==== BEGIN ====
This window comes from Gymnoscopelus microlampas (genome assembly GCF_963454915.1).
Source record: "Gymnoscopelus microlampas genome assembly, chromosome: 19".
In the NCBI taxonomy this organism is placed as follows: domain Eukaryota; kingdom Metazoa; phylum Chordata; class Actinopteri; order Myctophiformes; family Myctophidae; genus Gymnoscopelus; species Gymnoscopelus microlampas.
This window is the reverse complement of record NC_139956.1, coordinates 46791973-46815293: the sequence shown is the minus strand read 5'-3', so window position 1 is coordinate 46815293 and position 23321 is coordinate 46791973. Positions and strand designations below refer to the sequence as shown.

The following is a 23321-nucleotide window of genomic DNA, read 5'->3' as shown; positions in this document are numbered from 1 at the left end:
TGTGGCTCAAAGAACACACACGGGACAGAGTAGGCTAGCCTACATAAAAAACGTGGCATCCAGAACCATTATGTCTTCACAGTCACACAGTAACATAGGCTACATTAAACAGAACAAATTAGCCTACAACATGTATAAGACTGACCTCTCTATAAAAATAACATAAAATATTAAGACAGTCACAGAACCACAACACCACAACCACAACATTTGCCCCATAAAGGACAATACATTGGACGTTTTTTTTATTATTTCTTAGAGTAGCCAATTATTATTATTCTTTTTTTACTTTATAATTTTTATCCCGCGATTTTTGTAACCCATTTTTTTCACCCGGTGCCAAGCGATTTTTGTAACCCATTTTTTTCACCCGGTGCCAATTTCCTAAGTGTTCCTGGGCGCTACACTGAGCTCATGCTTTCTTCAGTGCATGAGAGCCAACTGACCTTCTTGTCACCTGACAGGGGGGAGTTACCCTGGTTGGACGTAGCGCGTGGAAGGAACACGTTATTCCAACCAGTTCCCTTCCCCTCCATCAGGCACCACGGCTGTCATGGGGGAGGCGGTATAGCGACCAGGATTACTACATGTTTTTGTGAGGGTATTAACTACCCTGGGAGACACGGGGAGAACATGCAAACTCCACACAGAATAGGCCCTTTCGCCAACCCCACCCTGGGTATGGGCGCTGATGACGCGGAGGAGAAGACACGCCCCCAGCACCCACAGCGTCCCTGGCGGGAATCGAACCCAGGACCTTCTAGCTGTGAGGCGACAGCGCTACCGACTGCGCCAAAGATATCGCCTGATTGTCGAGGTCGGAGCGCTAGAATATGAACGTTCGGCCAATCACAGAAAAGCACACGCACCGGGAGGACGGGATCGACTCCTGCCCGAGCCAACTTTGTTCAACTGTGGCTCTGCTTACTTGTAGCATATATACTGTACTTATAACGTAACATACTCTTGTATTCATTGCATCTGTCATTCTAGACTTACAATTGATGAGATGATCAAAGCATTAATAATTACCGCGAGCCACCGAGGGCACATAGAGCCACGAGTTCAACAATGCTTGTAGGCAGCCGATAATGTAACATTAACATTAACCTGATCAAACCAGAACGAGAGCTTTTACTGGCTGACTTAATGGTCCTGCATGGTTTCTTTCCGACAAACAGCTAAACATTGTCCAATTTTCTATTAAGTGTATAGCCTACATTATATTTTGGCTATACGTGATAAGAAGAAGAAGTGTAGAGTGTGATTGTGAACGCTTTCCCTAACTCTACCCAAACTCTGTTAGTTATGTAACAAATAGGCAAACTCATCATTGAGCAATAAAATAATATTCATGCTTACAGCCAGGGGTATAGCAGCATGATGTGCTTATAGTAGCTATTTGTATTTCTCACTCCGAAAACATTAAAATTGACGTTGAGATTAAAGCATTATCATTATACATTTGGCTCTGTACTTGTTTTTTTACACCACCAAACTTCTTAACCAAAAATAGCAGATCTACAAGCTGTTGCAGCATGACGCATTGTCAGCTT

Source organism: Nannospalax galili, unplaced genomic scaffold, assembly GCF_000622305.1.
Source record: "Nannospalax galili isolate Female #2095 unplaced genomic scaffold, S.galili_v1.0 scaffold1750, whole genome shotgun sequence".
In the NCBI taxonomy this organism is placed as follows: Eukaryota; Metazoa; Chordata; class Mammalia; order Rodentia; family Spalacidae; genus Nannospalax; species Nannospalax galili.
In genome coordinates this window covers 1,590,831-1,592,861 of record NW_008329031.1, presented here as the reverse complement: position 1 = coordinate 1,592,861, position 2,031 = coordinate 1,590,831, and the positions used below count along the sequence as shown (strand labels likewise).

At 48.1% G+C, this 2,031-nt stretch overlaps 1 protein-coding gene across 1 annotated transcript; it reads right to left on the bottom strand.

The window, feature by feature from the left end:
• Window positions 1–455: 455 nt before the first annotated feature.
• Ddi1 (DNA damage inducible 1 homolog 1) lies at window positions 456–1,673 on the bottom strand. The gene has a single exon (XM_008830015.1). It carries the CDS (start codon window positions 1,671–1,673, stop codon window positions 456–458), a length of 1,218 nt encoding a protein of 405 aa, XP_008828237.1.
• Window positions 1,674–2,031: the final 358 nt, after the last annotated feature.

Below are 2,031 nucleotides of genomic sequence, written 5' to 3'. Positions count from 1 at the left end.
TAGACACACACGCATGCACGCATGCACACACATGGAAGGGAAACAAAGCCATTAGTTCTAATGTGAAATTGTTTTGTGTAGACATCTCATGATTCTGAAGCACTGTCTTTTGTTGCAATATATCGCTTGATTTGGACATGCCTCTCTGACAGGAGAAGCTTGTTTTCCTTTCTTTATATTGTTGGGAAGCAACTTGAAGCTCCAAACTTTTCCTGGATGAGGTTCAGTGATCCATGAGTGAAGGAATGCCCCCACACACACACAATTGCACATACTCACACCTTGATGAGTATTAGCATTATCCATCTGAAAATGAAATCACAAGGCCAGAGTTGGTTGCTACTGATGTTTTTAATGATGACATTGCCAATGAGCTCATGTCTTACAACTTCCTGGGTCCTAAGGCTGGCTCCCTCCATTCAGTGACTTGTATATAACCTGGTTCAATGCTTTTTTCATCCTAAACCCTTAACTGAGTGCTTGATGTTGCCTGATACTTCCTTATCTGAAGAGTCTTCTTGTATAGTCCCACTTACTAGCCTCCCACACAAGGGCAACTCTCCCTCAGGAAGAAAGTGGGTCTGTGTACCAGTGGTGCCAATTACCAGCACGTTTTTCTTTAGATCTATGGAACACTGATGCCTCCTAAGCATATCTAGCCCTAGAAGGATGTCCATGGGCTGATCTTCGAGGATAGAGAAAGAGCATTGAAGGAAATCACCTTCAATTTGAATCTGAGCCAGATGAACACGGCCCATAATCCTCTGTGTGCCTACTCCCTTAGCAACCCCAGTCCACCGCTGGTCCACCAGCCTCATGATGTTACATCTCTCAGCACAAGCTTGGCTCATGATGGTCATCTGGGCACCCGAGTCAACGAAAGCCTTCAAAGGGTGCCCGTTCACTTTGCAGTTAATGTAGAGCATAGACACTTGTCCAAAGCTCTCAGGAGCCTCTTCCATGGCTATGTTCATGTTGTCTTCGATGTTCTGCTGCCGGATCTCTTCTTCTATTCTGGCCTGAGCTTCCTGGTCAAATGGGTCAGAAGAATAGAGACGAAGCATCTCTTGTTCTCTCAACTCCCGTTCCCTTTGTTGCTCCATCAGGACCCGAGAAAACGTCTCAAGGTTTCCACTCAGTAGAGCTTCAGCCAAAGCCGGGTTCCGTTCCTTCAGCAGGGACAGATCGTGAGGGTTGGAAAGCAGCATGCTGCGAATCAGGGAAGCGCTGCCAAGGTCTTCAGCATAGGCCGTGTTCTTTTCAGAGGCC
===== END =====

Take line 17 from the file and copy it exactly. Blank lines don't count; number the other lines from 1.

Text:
TAGACACACACGCATGCACGCATGCACACACATGGAAGGGAAACAAAGCCATTAGTTCTAATGTGAAATTGTTTTGTGTAGACATCTCATGATTCTGAAGCACTGTCTTTTGTTGCAATATATCGCTTGATTTGGACATGCCTCTCTGACAGGAGAAGCTTGTTTTCCTTTCTTTATATTGTTGGGAAGCAACTTGAAGCTCCAAACTTTTCCTGGATGAGGTTCAGTGATCCATGAGTGAAGGAATGCCCCCACACACACACAATTGCACATACTCACACCTTGATGAGTATTAGCATTATCCATCTGAAAATGAAATCACAAGGCCAGAGTTGGTTGCTACTGATGTTTTTAATGATGACATTGCCAATGAGCTCATGTCTTACAACTTCCTGGGTCCTAAGGCTGGCTCCCTCCATTCAGTGACTTGTATATAACCTGGTTCAATGCTTTTTTCATCCTAAACCCTTAACTGAGTGCTTGATGTTGCCTGATACTTCCTTATCTGAAGAGTCTTCTTGTATAGTCCCACTTACTAGCCTCCCACACAAGGGCAACTCTCCCTCAGGAAGAAAGTGGGTCTGTGTACCAGTGGTGCCAATTACCAGCACGTTTTTCTTTAGATCTATGGAACACTGATGCCTCCTAAGCATATCTAGCCCTAGAAGGATGTCCATGGGCTGATCTTCGAGGATAGAGAAAGAGCATTGAAGGAAATCACCTTCAATTTGAATCTGAGCCAGATGAACACGGCCCATAATCCTCTGTGTGCCTACTCCCTTAGCAACCCCAGTCCACCGCTGGTCCACCAGCCTCATGATGTTACATCTCTCAGCACAAGCTTGGCTCATGATGGTCATCTGGGCACCCGAGTCAACGAAAGCCTTCAAAGGGTGCCCGTTCACTTTGCAGTTAATGTAGAGCATAGACACTTGTCCAAAGCTCTCAGGAGCCTCTTCCATGGCTATGTTCATGTTGTCTTCGATGTTCTGCTGCCGGATCTCTTCTTCTATTCTGGCCTGAGCTTCCTGGTCAAATGGGTCAGAAGAATAGAGACGAAGCATCTCTTGTTCTCTCAACTCCCGTTCCCTTTGTTGCTCCATCAGGACCCGAGAAAACGTCTCAAGGTTTCCACTCAGTAGAGCTTCAGCCAAAGCCGGGTTCCGTTCCTTCAGCAGGGACAGATCGTGAGGGTTGGAAAGCAGCATGCTGCGAATCAGGGAAGCGCTGCCAAGGTCTTCAGCATAGGCCGTGTTCTTTTCAGAGGCC